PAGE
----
All bets off for online gambling, despite a Parliament proposal

The industry says that the effect of illegal online gambling operations on the balance sheet of casinos and other legal gambling operations will have wider ramifications. (Jean Philippe Arles, Reuters)

The industry says that the effect of illegal online gambling operations on the balance sheet of casinos and other legal gambling operations will have wider ramifications. (Jean Philippe Arles, Reuters)

Online gambling in South Africa remains illegal for now, but a proposal to legalise this activity sits before Parliament and has prompted polarised views on the matter.

Meanwhile, gambling on the web is growing rapidly – and eating the domestic industry’s lunch.

The Remote Gambling Bill, which seeks to legalise and regulate online gambling, has been brought to Parliament by the Democratic Alliance (DA). But the department of trade and industry, in a joint press release with the National Gambling Board last week, objected to the DA’s proposal that online gambling was “not desirable” and noted there was no intention to propose the legalisation of online gambling.

While the debate rages on, the local gambling industry is taking a knock.

The Casino Association of South Africa (Casa), which represents all but one operational casino in the country, has found the casinos industry grew by a mere 0.6% in the 2013/ 2014 financial year, and compares poorly with a 10.4% in the year prior. The major reason, Casa believes, is the upsurge in online gambling.

‘Government is losing money’
Many consumers and property owners, from which these operations are conducted, do not know that all online gambling is illegal and could result in hefty fines of up to R10-million or up to 10 years imprisonment, or both.

Last year the gambling industry paid cumulative tax of R2.2-billion in the 2013/ 2014 financial year.
Casa chief executive Themba Ngobese said that even if online gambling sites did five percent of the business that the gambling industry did in the 2013/ 2014 financial year (a conservative estimate), it would result in a tax loss of R110-million. “Government is losing money,” he said.

Ngobese said the mushrooming of internet cafés and entertainment lounges, often with dark windows, had taken the domestic industry by surprise.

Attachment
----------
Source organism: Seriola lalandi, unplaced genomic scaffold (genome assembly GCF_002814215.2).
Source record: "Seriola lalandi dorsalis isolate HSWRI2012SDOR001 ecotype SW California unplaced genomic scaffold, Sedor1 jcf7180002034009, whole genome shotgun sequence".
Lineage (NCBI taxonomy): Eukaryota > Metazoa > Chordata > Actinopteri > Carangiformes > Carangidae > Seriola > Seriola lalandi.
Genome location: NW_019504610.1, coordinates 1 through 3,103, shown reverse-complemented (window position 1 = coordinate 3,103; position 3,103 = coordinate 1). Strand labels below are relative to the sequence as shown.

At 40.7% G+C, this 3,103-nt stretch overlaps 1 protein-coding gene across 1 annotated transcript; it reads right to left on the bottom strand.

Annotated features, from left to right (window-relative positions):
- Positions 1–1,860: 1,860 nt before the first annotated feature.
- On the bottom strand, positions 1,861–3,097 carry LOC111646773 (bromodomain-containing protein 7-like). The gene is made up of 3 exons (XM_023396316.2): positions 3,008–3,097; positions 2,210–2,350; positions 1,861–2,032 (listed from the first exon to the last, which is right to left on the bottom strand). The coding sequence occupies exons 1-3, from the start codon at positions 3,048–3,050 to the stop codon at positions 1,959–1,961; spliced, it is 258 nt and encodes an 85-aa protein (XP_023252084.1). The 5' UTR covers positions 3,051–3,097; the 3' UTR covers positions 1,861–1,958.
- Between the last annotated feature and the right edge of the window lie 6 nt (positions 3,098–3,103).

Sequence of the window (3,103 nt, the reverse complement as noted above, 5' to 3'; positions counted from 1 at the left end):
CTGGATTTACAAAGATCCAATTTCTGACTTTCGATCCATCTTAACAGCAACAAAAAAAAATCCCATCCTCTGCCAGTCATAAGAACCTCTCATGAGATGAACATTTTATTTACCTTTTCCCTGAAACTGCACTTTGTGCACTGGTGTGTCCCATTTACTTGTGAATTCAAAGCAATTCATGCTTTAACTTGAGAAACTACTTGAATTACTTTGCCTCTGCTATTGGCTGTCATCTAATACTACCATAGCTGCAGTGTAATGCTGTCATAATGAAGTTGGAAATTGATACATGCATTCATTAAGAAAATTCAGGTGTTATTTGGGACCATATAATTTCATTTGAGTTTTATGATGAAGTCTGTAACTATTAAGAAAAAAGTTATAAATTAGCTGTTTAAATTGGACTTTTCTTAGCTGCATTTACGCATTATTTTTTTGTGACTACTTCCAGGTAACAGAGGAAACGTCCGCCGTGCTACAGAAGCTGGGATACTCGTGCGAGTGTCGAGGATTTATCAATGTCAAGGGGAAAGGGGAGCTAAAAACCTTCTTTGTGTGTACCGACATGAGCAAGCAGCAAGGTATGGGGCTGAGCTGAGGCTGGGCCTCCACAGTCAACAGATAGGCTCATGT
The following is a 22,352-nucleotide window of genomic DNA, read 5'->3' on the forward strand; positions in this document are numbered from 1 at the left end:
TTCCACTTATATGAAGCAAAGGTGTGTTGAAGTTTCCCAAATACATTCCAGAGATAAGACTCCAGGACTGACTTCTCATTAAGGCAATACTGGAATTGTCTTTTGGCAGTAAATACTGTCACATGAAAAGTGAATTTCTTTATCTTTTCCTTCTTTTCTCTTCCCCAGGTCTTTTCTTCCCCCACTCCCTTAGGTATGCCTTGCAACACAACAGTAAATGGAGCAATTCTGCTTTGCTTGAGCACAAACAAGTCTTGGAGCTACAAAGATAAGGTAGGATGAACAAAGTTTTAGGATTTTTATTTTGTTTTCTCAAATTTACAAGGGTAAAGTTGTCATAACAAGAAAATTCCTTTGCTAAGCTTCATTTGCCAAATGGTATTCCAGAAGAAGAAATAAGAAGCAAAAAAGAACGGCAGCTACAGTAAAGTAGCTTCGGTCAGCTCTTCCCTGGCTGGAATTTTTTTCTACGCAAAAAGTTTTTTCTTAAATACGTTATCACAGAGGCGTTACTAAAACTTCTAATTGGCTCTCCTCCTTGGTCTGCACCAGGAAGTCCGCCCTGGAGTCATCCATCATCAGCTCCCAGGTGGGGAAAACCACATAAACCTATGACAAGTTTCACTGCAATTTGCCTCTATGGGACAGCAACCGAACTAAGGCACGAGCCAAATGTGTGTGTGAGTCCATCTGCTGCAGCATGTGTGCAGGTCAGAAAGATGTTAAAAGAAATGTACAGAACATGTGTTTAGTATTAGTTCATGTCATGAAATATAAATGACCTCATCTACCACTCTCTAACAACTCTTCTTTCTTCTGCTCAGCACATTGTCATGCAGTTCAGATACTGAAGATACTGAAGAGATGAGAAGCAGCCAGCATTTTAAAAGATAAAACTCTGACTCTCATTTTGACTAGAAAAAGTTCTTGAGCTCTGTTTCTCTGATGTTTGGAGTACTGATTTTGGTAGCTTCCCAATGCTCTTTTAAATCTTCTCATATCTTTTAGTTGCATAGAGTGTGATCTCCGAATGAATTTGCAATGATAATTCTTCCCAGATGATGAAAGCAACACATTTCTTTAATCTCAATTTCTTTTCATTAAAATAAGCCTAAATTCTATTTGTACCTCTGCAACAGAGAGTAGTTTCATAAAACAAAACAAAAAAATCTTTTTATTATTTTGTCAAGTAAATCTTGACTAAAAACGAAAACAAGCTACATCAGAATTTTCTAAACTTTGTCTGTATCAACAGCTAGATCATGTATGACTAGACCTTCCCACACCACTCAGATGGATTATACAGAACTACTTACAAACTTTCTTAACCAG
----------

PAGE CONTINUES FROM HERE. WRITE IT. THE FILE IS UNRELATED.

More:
“We know that there has been an exponential growth of these recently,” he said. “We have been observing these operations but we never got to grips with how big they are and we hadn’t realised just how many there are.”

Social ills
The effect of illegal operations on the balance sheet of casinos and other legal gambling operations will have wider ramifications, Ngobese said. “When there is lower growth, like in any business, one of the first things you do is to cut costs. One of those costs would be employment and you would not have further investment.”

“We are not taking issue with online gambling necessarily; we have an issue with illegal online gambling,” said Ngobese. “It is unfair that we are competing with illegal online gambling operations when we have done all the investment in the industry … We can’t compete. If we did the same thing here the authorities would just shut us down.”

In the press release, the department said that although there were arguments that the government was losing on the opportunity to generate revenue through online gambling in the forms of taxes, “generating tax revenue cannot be at the expense of the South African citizens, some of whom are overindebted and living in poverty.

“There are a number of social ills associated with gambling, especially online gambling that occurs in unregulated and unsupervised locations.

“Other forms of gambling that are allowed in South Africa take place under strict supervision in locations that are designated for such activities ... In our view, no amount of control will adequately curb the harm that may be caused to South African citizens by online gambling, hence we reiterate that it must remain a banned activity.”

Trying to ‘enforce an unenforceable ban’
The DA’s spokesperson on trade and industry, Geordin Hill-Lewis, who brought the proposal to Parliament, said it was not up to the department to determine legalising online gambling but rather the members of the parliamentary portfolio committee on trade and industry. “They can argue against it to the committee. But it is still very important to convince them the idea of banning online gambling is folly. I think we can find some sort of middle ground.”

Hill-Lewis said the department’s social argument was a red herring: “At the moment they have no control over what social damage online gambling is doing. They are trying to enforce an unenforceable ban.”

He said the proposed Bill would instead put control back into the department’s hands because online gambling services would have to comply with licensing conditions. The tax revenues from them would provide the resources needed to police this.

Hill-Lewis said that large companies were ready to move into the online gambling space should it be legalised, but other companies would not be able to compete such as bingo operators and suppliers of Limited Payout Machines (a gambling machine with a restricted bet and prizes), which are widespread in pubs and restaurants across South Africa. “Those companies are extremely well connected and have a powerful lobby in government.”

Lisa Steyn

Lisa Steyn

Lisa Steyn is a business reporter at the Mail & Guardian. She holds a master's degree in journalism and media studies from Wits University. Her areas of interest range from energy and mining to financial services and telecommunication. When she is not poring over annual reports, Lisa can usually be found pottering about the kitchen. Read more from Lisa Steyn

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